In this bread, you simply add fresh diced strawberries to the batter, and you can taste them in the finished product. Voilà! Of course, your strawberry flavor will be as good as the flavor in your strawberries. The teeny berries I've got here in Berlin, which go bad quickly and don't even look that good in the store, actually have great flavor. They're tarter than the ones I buy in California, but they complement the sweetness of this bread so well. It makes me remember that buying cheap berries in Cali means that they often taste like water, and not much like strawberries (sorry Trader Joe's, on this one account you disappoint). So buy good, strongly flavored berries, and heck, buy a lot of them just to eat them - then if some start to get mushy, bruised, or moldy, you can cut off the bad parts and use the good parts to make this bread.
It helps that there are spices and Amaretto here to greatly adorn the strawberries and bananas, plus a topping of crusted sugar to keep it all happy. I love that I based this recipe on one called "jacked-up banana bread" on smittenkitchen's blog, and I jacked it up some more - replaced some of the bananas with strawberries, swapped the bourbon out for Amaretto, added more butter (accidentally doubled it the first time! darn european conversions), and slapped the sugar crust on top for good measure.
Only make this if you're ready to make your kitchen smell heavenly!
Strawberry Banana Bread
based on this recipe on smittenkitchen
Preheat the oven to 350 degrees, and grease a loaf pan.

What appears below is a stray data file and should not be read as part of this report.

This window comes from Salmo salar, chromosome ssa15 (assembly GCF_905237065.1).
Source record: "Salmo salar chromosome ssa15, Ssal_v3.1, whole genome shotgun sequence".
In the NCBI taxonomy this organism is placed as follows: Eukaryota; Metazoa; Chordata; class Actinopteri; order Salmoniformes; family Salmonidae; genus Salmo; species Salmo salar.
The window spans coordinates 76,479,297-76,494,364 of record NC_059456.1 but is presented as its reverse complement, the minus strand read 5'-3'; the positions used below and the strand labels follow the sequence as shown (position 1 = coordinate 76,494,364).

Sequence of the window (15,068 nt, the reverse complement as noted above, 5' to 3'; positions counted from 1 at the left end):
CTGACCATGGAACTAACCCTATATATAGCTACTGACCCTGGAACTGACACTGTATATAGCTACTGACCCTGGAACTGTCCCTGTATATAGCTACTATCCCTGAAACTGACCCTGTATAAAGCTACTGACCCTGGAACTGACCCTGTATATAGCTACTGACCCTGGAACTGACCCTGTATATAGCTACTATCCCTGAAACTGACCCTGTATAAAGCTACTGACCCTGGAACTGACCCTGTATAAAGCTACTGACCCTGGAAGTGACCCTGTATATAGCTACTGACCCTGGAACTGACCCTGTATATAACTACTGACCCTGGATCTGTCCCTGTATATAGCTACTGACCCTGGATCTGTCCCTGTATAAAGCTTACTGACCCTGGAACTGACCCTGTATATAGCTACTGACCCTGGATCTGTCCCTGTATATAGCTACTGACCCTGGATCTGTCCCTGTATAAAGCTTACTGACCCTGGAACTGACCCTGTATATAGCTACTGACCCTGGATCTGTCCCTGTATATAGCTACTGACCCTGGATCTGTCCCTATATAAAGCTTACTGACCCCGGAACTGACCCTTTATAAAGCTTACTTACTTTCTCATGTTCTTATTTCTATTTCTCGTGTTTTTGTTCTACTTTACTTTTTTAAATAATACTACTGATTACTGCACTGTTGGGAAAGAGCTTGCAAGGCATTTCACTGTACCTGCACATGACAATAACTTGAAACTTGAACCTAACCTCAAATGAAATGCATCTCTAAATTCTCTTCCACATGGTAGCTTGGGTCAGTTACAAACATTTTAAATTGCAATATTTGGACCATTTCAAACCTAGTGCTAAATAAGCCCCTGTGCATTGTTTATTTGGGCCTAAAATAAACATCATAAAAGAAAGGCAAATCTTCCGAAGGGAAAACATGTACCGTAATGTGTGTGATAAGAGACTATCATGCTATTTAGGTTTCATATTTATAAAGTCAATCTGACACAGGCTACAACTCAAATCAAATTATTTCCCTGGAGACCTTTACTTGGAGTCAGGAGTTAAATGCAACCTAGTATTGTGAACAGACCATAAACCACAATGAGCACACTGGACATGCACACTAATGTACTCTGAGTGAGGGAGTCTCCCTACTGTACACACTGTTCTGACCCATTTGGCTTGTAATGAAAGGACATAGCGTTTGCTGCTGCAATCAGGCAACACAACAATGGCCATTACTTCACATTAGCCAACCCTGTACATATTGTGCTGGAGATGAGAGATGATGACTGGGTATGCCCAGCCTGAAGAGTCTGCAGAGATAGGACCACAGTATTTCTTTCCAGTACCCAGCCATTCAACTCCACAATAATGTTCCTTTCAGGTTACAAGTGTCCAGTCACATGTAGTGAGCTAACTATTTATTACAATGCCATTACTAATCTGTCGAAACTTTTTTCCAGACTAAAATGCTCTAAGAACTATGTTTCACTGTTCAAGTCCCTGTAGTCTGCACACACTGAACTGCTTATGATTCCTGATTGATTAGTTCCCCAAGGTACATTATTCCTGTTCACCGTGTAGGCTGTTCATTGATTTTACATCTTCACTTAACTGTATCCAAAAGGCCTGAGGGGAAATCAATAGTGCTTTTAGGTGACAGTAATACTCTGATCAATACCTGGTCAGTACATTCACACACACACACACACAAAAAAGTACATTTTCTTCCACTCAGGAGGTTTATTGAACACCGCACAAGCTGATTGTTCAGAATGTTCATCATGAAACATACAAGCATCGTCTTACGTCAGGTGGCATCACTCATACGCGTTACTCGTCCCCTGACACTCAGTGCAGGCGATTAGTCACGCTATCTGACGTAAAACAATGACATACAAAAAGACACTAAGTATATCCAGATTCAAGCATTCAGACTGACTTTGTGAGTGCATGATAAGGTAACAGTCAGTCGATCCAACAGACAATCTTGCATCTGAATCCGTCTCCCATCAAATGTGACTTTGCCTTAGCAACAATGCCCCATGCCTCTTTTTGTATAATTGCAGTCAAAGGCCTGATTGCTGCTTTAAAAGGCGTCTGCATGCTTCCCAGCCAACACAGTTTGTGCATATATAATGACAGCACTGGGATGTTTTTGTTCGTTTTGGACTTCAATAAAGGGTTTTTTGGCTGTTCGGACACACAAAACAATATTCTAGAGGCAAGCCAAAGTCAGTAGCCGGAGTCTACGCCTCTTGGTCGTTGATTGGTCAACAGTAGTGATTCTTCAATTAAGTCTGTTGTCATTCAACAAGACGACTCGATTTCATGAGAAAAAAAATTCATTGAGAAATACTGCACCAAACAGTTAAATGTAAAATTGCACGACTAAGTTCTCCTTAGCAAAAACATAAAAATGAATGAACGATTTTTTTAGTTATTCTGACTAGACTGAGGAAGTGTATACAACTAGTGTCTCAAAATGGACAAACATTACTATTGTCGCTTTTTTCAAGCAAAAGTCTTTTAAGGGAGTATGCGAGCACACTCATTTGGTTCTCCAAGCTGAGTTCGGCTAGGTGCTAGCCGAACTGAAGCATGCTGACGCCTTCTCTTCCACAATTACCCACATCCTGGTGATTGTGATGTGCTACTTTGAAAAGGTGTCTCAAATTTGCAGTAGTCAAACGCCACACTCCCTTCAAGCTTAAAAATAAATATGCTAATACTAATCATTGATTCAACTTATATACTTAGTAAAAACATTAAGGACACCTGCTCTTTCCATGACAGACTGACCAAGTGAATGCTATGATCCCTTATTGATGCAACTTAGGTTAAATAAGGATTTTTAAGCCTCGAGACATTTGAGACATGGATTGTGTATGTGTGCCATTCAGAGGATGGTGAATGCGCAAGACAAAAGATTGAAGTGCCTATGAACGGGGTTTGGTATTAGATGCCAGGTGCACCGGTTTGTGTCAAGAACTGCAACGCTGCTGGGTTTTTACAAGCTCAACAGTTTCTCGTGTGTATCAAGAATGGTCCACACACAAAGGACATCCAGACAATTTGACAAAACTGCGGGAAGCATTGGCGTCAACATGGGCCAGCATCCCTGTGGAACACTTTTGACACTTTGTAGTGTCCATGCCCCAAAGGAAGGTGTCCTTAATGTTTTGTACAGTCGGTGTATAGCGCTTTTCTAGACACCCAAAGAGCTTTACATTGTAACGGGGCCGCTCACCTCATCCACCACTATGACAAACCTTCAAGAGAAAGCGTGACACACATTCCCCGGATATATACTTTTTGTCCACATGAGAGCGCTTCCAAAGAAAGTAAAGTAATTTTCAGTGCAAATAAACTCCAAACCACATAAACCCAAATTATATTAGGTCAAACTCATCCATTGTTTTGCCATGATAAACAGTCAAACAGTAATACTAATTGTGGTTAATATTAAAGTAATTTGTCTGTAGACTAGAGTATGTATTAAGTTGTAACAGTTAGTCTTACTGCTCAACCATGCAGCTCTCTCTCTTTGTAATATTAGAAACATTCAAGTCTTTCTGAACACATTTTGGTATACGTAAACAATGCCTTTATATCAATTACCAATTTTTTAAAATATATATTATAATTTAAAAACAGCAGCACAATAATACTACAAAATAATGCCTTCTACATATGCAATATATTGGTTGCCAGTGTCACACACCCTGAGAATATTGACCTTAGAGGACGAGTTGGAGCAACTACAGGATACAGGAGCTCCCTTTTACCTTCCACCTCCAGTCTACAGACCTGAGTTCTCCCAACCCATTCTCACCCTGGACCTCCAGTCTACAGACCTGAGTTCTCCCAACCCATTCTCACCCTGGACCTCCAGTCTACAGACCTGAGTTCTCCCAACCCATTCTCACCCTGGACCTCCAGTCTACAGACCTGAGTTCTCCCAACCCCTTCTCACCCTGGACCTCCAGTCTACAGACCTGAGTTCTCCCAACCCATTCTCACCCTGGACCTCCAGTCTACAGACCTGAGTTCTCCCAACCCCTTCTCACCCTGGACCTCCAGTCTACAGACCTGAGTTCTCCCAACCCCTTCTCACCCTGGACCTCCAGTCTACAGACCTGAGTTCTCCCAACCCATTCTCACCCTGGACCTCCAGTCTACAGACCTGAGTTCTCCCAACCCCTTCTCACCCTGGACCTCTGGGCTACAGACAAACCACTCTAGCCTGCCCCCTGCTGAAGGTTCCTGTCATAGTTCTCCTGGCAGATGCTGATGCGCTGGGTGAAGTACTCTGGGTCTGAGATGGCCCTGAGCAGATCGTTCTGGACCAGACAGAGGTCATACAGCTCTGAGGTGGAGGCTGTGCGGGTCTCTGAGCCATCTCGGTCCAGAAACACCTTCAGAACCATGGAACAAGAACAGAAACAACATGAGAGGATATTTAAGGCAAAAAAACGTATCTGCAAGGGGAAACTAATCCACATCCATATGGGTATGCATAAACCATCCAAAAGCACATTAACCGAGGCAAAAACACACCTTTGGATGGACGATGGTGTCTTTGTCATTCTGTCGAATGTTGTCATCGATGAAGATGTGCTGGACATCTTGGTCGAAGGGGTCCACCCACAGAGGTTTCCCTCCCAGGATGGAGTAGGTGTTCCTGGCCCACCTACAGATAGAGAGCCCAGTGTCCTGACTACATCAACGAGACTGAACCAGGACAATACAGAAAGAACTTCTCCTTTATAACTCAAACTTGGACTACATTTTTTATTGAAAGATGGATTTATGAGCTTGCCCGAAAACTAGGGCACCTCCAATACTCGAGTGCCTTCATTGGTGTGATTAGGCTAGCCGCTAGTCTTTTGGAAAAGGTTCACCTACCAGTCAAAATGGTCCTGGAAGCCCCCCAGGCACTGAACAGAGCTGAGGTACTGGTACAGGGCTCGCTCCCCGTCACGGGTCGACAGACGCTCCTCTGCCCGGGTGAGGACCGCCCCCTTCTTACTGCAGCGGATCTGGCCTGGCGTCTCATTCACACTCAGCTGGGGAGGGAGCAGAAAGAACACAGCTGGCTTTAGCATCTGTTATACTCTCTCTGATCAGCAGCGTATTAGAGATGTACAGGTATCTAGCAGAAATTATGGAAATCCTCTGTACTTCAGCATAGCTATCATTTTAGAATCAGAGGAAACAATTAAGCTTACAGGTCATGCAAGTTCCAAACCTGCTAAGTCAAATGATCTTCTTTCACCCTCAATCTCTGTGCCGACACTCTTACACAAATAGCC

In a mixing bowl, place:
2 ripe bananas, smashed
1 C (approx.) diced strawberries
1/2 C (1 stick, ~100 g) salted butter, melted
1 C (170 g) brown or raw sugar
1 tsp vanilla
1 T Amaretto (or whatever you've got in the cabinet, except vodka, 'cause it's got no flavor)
1 tsp cinnamon
1/2 tsp nutmeg
pinch ground cloves
Sprinkle over mixture and stir in:
1 tsp baking soda
Then mix in until just combined:
1 1/2 C (180 g) flour
Pour into loaf pan. Bake for 45 minutes, then remove from oven. Generously sprinkle raw or white sugar over the top of the loaf, then wet the sugar down with Amaretto (as with this pine nut cake). Place back in the oven for another 5 minutes, or until a utensil comes out clean. Let cool in pan before serving.
Makes one loaf, and very few dirty dishes.
Yeah, I had to make two after I got a little too experimental the first time around; the cake was great, but I wanted to try to make frosting with quark, which rendered the bread soggy enough to be bread pudding. Which my British roommate liked, so she gets to finish it. For the rest of us, there is this new and improved crusty version.
P.S. It would be great without the sugar crust too, just eliminate that step and bake until a utensil comes out clean. If you like things a little less sweet, you can reduce the sugar in the bread to 3/4 of a cup also.